09 Jun Who Will Feed Fido When You’re Gone? Estate Planning for Pets
You love Lassie like a family member. Of course you want to ensure she is well cared for when you’re no longer around. With a little estate planning, you can rest assured your four-legged companion has access to the resources and care he or she needs – even if you’re not there to provide it. Read on to discover estate planning options for you and your pets.
Including Pets in Your Will
When considering an estate plan that protects your pets, one option you have is to include them in your will. However, when drafting your will to include pets, it is important to understand you cannot leave property to them. In the eyes of the law, pets are property. Property cannot be left to property. Therefore, money intended to go towards a pet’s care must be left to a trusted individual. Since pets are considered property, it’s also necessary to name a caretaker in your will. Naming a caretaker ensures your pet legally becomes a trusted individual’s property after your death. Having a back-up caretaker is a good provision to include in your will as well in case the original caretaker becomes ill or dies before you.
Drawbacks of Including Pets in Your Will
Including pets in your will does have drawbacks. One of the largest drawbacks of using a will to ensure your pets are cared for is the lack of legal obligation attached to the money intended to be spent on your pet. The caretaker who receives the money is not legally required to spend it on your pet. Therefore, legal action can’t be taken against them for misusing the money.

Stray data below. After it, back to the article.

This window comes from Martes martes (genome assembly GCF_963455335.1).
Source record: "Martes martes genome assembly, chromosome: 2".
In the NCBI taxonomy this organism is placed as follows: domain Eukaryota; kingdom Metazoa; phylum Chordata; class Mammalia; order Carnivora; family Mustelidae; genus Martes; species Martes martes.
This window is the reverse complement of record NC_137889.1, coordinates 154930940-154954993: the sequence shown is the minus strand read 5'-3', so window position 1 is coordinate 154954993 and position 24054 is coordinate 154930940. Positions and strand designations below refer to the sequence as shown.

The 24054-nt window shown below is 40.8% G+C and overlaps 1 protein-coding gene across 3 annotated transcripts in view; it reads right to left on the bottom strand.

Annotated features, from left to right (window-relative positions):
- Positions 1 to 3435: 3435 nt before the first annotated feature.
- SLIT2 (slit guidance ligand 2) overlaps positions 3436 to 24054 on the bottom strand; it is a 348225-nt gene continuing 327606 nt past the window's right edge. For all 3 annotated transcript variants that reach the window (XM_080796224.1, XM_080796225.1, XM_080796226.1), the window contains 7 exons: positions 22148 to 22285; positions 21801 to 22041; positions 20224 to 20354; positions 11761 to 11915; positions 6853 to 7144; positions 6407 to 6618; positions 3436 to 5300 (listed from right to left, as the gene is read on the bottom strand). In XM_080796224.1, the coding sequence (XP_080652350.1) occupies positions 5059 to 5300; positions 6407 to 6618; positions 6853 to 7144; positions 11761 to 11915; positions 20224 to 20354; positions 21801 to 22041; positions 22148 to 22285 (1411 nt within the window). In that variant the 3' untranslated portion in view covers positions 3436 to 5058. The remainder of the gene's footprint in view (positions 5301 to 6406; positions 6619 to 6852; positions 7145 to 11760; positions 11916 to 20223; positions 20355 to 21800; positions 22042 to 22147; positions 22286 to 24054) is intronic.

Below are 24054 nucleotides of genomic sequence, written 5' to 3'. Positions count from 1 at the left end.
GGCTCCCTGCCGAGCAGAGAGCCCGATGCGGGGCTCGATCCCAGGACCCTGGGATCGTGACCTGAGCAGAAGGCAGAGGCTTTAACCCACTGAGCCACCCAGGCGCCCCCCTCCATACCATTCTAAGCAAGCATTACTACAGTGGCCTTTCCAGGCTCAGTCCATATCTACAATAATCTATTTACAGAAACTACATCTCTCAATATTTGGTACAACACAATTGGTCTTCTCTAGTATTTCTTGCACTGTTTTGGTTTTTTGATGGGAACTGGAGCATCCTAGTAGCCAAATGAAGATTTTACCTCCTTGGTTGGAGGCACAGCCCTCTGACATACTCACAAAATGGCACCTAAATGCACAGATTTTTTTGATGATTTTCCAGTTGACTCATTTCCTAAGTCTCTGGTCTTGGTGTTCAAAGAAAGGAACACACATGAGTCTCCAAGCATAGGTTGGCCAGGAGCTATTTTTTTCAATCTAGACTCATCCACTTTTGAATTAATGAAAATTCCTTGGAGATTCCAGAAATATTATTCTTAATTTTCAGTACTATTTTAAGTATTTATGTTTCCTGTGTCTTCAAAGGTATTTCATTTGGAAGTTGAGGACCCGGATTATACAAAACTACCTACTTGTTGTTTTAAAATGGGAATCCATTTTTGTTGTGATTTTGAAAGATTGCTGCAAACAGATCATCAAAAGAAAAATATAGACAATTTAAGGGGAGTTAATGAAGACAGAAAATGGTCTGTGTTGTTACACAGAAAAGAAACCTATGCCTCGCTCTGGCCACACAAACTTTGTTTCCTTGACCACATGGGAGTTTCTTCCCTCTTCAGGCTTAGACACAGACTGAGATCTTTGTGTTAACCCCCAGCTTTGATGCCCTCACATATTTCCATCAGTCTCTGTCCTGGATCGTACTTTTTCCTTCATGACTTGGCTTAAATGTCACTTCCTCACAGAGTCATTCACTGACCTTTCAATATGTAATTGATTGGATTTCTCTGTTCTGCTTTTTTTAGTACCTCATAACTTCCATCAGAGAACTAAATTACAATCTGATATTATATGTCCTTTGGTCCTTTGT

Creating a Pet Trust
Another option to consider when planning for the care of your pets is a pet trust. A trust is a legal document that distributes property after a person’s death. Unlike a will, a trust contains a set of rules, which determine how, when, and where property is distributed. Since a trust contains a set of rules for how property is distributed, creating a pet trust ensures the money you leave for your pets is spent exactly how you intended. If the caretaker named in your trust doesn’t follow the rules, legal action may be taken against him or her. Having a set of built in rules also enables you to provide more specific instructions on how a pet should be cared for.
Drawbacks of Creating a Pet Trust
A pet trust does have its own drawbacks, however. Since a trust is created with a set of rules, it is less flexible. A lack of flexibility becomes a problem if circumstances change following your death. Also, if a care taker is trustworthy, a trust with a rigid set of rules is also unnecessary.